Wine Joins Forces With Olives and Wheat to Counter Climate Change

Sogrape R&D chief Antonio Graça reveals details of the EU-financed MED-GOLD research project to help three agricultural sectors. 

In an exclusive interview, Antonio Graça spoke to Meininger’s at length about the potential of genotype selection in combating climate change, gene-editing, the role of wild yeasts in terroir character and robot tasters – and MED-GOLD, the climate research project that brings together wine, wheat and olives. Robert Joseph provides a brief summary.

Reading time: 3 minutes 

MED-GOLD initiative
MED-GOLD initiative

The Knowledge Broker

Antonio Graça describes himself as a knowledge broker, providing scientific knowledge to the Portuguese wine giant, Sogrape’s winemakers, while giving academics vines, grapes, wine types and data to use as a ‘playground’ in which to test their ideas. A former winemaker and oenologist, he became head of the company’s Research and Development department in 2018.

The EU MED-GOLD Initiative

Since then, he has directed his attention to a wide range of topics, but right now, he’s most excited by Sogrape’s involvement in MED-GOLD, a €5m EU Mediterranean-focused initiative that brings together scientists, software programmers, farmers and 16 organizations from seven Mediterranean countries all of whom are involved in the production of wine, olive oil and pasta.

Together, they are using the EU’s Copernicus satellite data to help the three sectors become ’climate smart’– and to stop them relying on “memory, inadequate data… and unrepresentative, distant weather stations.”

Visualizing Ideal Climate Conditions

Bringing olives wine and wheat together not only revealed how models for one crop can be easily adapted to others, but also two common problems: poor communication between growers and scientists, and confusion between weather and climate.



“Weather is what you experience; climate is a statistic analysis of weather over a long period, typically 30 years.” Graça explains. “When non-scientists think about climate, their minds play tricks on them”. They remember when the forecasters were wrong more often than when they are right. “Our brains are hardwired to better remember our causes for loss than for satisfaction.”

Research for Climate Change Resilient Grapes

MED-GOLD tools should help growers visualize how the ideal climate conditions for each variety will be geographically distributed, allowing them to select the ideal varieties, rootstocks and clones. While others are focusing on PIWI hybrids, Graça believes that climate change resilience may be found in creating polyclonal selections of carefully selected genotypes of Vitis vinifera. This thinking lies behind Sogrape’s collection of 70 grape varieties, and no fewer than 200 genotypes of Touriga Nacional.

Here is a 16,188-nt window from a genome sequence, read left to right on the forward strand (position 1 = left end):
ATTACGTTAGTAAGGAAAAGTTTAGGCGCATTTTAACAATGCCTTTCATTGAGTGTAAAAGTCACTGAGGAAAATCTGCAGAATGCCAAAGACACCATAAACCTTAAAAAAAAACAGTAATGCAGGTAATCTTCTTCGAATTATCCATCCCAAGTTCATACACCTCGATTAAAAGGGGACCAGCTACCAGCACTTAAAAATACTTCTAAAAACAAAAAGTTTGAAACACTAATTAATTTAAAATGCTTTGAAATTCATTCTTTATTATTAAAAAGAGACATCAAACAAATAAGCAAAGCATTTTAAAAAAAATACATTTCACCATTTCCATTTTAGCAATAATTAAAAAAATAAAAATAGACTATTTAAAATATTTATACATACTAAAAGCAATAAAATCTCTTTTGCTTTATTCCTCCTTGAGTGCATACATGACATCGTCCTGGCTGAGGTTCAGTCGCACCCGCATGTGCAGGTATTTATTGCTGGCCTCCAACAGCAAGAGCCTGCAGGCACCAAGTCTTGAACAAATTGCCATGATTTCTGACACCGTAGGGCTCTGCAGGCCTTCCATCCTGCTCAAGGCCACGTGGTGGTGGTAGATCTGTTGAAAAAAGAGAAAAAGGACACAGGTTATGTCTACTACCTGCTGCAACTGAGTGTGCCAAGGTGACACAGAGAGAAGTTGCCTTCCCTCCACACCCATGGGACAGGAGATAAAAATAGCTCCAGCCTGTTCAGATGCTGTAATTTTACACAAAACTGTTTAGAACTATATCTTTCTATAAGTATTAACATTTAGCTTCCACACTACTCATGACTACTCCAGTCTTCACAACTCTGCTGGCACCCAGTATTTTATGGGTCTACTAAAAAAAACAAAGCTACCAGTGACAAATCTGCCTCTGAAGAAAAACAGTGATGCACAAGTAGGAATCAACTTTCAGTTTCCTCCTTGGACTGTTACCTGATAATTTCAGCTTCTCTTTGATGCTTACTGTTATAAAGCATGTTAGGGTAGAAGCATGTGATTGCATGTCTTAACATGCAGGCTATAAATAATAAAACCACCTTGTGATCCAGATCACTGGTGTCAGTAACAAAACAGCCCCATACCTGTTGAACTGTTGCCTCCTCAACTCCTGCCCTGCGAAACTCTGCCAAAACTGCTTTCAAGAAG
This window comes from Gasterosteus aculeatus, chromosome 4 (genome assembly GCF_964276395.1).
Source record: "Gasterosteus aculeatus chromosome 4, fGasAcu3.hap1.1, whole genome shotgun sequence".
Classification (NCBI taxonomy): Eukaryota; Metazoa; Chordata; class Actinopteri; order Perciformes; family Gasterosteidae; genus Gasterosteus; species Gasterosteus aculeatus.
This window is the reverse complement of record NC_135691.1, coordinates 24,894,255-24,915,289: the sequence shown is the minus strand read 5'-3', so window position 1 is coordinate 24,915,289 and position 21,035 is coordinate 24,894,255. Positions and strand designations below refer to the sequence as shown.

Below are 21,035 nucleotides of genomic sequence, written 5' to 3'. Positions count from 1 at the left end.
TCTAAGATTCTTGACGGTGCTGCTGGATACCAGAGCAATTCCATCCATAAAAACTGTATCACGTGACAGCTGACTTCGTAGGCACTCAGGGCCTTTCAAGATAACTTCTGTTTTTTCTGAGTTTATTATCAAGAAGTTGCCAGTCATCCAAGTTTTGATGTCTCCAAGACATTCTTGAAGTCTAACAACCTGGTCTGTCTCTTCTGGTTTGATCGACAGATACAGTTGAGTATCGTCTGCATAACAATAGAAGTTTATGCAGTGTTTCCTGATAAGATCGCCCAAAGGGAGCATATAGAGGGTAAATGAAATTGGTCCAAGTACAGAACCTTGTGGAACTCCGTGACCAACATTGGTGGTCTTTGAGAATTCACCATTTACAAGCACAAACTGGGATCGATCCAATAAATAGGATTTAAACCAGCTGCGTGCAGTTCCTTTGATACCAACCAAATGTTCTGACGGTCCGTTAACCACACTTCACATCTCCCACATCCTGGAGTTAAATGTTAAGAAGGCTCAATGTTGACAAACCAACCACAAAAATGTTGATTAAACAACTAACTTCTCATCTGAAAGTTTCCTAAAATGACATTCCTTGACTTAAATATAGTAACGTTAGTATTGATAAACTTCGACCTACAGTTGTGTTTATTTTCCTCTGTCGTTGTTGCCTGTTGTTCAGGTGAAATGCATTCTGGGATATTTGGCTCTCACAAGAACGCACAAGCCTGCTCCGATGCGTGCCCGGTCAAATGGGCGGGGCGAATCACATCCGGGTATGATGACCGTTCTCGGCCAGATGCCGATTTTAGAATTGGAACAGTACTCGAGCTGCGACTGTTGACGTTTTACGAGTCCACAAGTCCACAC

And Genetically Edited Wines?

Using text editor-like CRISPR techniques (clustered regularly interspaced short palindromic repeats), it is, Graça believes, now potentially possible to cut and paste sequences within one organism to mimic genes typical of another. Despite widespread beliefs to the contrary, under EU law this is not illegal, but any wine produced from CRISPR grapes would have to be labelled as a genetically modified organism (GMO).

Europe, he regrets, has been slow to consider the implications, especially “given the power the new techniques have to produce new organisms at a speed far greater than it is possible to study and assess their benefits and consequences.” Before this research is done, he concludes “all discussion of its use in grapes or wine is just a risky speculation”.

“There is no causality between a specific set of yeast species and strains and the taste of wine from a certain place in every year.”

An End to Regional Typicity?

If CRISPR technology could make it possible to produce, say, Marlborough Sauvignon or Burgundian Pinot Noir in very different conditions, what would this mean for regional typicity? Graça responds that “the greatest challenge is for regions that made a name for a specific sensory style based on just one or two varieties” but, in any case, talking about a particular place’s typical sensory character will get harder because, with climate change, there will be so many years when you can’t get it.”

Those who believe that, whatever the weather, the a vineyard’s grapes’ native yeasts on will communicate its terroir to the wine, will be disappointed by Graça’s informed opinion on the subject.

“From my experience and the science I know” he says carefully, there appears to be “no causality between a specific set of yeast species and strains and the taste of wine from a certain place in every year.” After painstaking analysis, he has found that “species and strains present in the vineyard can vary widely from one year to the next, seeming to reflect…a climatic effect.”

Robot Tasters Instead of Human Palates?

Finally, Graça says he has “no doubt that we already have electronic tools capable of detecting faults in wine” and, more shockingly for a senior panel chair at the Mundus Vini competition, that after studying recent developments in artificial intelligence, he is convinced it will be possible to develop sensors and algorithms that can “come very close to the way humans feel aromas, tastes and flavours”.

But to make that kind of tasting machine we would have to discover what human consciousness is. “And to do that would take us to the border of vastly more complicated ethical issues…”


The results of MED-GOLD will be officially launched on March 29/30 at an online Showcase Event. For free tickets go to MED-GOLD.EU

To read the full interview, including Antonio Graça’s experiences and views on a wide range of topics including vintages, appellations, field blends and micro biodiversity, go to the LONG READ INTERVIEW



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